Did you know that you can buy a Crazy Cat Lady Action Figure on Amazon? I cannot make this up.
So in the age of Etsy and eBay and and 1,500 live lady bugs, it’s no surprise that plenty of brides are turning to buying a dress online.
Something we love at Fox and Bloom is a #girlboss. Oh, and flowers. We’re crazy about flowers.
Enter: Hanna Osterwyk. Fellow ginger. Way awesome wordsmith. And floral designer. We met in college and immediately bonded over our mutual love for literature, Pinterest and Jesus. Besides the debt I’m about to owe her for crafting such a gloriously beautiful wedding, this wonderful human played a huge hand in helping me discover my faith. *Sigh*
Have I mentioned that my mom is growing most, if not all, of the flowers for my June wedding with her actual hands? Uh. Yeah. Talk about a girl boss. She runs Lavender for Luck on her farm in Southeast Ohio—our engagement photos were taken there—and if you’re in the area you do not want to miss the open house on November 7. Jussayin.
I almost didn’t get engagement pictures. *Cue gasp*
To be honest, I didn’t really see the point. I had very rarely seen any that I loved, and I didn’t exactly relish the idea of mailing out pictures of my fiancé and myself so 300 people could stick them on their fridge. (Please note that I have happily put many a save-the-date on my fridge and smiled every time I saw them. It’s just not what I pictured for myself.)
Right off the bat, we were practically finishing each others’ sentences. She knew the exact aesthetic I loved, and I knew that I was willing to work around any schedule she needed to get the perfect light. She understood that I did not want awkward or posed engagement photos, and I wanted her to get to know Jon so she could take better photos of us.
We were in love.
I do not pretend to be a wedding planner. I am just an overly emotional ginger who happens to be planning a wedding. Basically I’m just stumbling through the next several months and trying to make sure my groom doesn’t end up wearing a T-shirt and jeans at the altar.
I am obsessed with my wedding photographer.
Obsessed in a I-might-marry-you-instead-of-the-groom kind of way. I beg you, do not check out her Instagram unless you want to fall madly and deeply in love.
This, as people will tell you, is not normal. But shouldn’t it be? Afterall, this is a person who will be spending excruciatingly intimate moments with you on one of the most historic days of your life. She may or may not see you nekked. Shouldn’t this be a person you love? I’m not implying that you need to have a sleepover at your mother’s lavender farm (*raises hand*), but is that asking so much?
Because she is a) a girl boss b) has incredible style + candor and c) possesses a faith I admire, I asked Kristian Irey to step out from behind the camera and provide some advice on choosing the best wedding photographer.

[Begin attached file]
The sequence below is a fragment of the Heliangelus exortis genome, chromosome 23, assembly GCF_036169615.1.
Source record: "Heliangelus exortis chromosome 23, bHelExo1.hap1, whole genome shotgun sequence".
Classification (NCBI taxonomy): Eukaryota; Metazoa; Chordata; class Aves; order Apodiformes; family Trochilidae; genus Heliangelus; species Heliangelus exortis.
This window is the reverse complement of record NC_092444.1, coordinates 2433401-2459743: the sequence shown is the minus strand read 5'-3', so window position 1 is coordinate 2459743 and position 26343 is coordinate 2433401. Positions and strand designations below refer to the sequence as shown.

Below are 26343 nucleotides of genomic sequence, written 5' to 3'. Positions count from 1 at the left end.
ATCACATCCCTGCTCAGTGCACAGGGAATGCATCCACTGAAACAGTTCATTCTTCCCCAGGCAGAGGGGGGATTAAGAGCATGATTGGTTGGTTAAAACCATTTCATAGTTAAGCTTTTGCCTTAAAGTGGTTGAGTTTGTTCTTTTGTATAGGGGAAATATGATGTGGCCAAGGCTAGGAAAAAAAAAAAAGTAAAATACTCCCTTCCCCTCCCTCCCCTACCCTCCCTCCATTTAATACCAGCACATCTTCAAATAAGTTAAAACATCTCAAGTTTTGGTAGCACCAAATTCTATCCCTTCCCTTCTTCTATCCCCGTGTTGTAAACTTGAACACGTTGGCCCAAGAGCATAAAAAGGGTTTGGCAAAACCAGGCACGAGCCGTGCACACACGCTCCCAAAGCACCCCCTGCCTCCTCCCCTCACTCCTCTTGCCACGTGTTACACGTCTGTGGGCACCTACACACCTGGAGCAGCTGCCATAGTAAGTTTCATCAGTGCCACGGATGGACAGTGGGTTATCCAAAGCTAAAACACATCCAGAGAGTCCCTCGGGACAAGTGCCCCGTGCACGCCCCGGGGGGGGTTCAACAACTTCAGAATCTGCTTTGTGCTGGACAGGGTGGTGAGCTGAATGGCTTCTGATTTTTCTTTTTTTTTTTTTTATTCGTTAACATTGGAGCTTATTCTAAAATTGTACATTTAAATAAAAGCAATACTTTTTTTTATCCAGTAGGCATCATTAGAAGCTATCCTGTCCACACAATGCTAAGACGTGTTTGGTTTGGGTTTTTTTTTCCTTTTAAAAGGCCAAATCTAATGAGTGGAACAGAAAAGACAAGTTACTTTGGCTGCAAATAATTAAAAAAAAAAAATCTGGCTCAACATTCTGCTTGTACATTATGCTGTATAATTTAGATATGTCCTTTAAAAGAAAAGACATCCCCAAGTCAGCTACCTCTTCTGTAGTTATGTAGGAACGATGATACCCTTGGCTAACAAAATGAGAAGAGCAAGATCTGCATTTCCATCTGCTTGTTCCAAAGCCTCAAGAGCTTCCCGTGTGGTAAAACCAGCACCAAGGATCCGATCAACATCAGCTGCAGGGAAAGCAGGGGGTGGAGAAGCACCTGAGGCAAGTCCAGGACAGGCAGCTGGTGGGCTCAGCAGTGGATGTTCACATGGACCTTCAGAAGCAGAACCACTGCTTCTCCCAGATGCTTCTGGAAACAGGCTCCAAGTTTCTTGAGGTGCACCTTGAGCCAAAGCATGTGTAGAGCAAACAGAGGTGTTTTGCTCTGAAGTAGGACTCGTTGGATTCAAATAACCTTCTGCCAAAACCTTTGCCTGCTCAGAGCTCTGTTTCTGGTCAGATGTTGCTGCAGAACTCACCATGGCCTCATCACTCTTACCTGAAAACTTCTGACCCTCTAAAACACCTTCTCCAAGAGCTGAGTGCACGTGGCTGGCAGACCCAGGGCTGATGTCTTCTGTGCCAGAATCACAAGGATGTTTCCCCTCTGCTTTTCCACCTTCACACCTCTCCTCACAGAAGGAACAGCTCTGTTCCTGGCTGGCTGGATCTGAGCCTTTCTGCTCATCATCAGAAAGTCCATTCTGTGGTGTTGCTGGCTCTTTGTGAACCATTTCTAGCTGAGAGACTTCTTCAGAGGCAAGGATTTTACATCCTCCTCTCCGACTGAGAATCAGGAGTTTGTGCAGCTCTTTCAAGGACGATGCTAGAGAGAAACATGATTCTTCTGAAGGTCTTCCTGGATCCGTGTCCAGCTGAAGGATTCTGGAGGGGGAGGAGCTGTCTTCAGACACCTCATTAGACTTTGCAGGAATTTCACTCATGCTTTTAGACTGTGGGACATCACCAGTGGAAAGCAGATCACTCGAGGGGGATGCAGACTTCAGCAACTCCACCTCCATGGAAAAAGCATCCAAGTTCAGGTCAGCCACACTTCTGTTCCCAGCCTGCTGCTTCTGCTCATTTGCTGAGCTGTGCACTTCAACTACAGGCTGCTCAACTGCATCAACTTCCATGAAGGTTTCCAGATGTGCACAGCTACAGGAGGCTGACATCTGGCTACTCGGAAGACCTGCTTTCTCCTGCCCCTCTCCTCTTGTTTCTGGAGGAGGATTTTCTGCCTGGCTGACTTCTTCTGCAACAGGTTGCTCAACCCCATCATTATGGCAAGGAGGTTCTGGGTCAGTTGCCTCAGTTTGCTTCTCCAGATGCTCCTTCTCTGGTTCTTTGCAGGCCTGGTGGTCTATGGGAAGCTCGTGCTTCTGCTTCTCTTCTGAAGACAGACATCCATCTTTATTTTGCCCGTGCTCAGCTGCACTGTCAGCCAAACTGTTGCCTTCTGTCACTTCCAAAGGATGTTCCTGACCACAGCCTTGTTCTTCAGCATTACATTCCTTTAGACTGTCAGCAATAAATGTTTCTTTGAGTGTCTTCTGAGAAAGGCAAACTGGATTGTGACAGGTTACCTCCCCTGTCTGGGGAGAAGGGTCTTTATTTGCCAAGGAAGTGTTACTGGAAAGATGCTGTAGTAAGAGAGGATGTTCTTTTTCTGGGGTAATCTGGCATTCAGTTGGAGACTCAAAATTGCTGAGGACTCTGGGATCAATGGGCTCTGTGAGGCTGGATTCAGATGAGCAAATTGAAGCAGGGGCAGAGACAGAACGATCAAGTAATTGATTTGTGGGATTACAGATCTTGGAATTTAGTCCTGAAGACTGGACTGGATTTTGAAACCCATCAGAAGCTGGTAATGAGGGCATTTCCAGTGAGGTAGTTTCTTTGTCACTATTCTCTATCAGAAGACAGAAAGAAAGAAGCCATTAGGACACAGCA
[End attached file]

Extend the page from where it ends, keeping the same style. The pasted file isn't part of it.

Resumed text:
“I would start with asking friends. Word of mouth gives you the best options. The only problem is, you may get overloaded with options, so ask friends with similar taste to yours. If you have a creative friend, they probably follow photographers you may like.”
Point of fact: By now, it’s better to start your search on Instagram than on Google. Try searching local photographer hashtags (e.g. #ohioweddingphotographer) or local wedding hashtags (e.g. #Columbusbride).
Once you’ve narrowed your favorites to two or three candidates, it’s time for interviews.
While you’ll no doubt have plenty of questions for them, make sure you hit these three:
Like with so many things in life—used cars, false eyelashes, boyfriends—you get what you pay for. Bottom line. This is a hard and fast rule of thumb.
To be frank, lots of couples get sticker shock when it comes to photography. Interviewing a few that you love can help put into perspective what kind of budget is realistic.
If someone is charging less than $1,000, be cautious as they are most likely new or a student. Find out their experience, then ask to see a whole wedding from them and not just their highlights.
Side note: This is not to say that a student or newbie is a bad choice, by any means. This is to help you put the cost of this service into perspective. If you want to book your dream photographer, you’re looking at prices closer to $3,000 to $5,000.
If you absolutely have your heart set on one photographer but just can’t swing it, many professionals will be willing to make exceptions here and there.
It’s all in the approach. In other words, if you come to them with this plea: “I love your work and would do anything to have you at my wedding,” you could be in business. You might offer an art trade, to reduce the hours, have no assistant or forgo the wedding album book. But making them feel like you’re just trying to get the best deal? No bueno.
“Expressing your desperation for them as an artist and seeking a way to trade something or reduce something from the package sometimes can allow you to get a photographer you really want for a more affordable budget.”
I love this answer, because it’s how Kristian and I became such fast friends. “Be engaging. Approach them as you appreciate them as an artist. The more you engage with them, the more they’ll engage with you. The people that are the most excited to have me as their photographer and are the most engaging with me, but are also respectful of my time, end up with the best images.”
And on your wedding day, please let the photographer have reign over the schedule. Ask your photographer for a tentative schedule for the best light and what the timeframe for each element is. Then take schedule and give it to the wedding planner—NOT vice versa.
Finally, if you’re not going with a photographer, follow up and thank them for their time. Just be courteous, k?
Kristian offered four final areas to consider before making your final choice.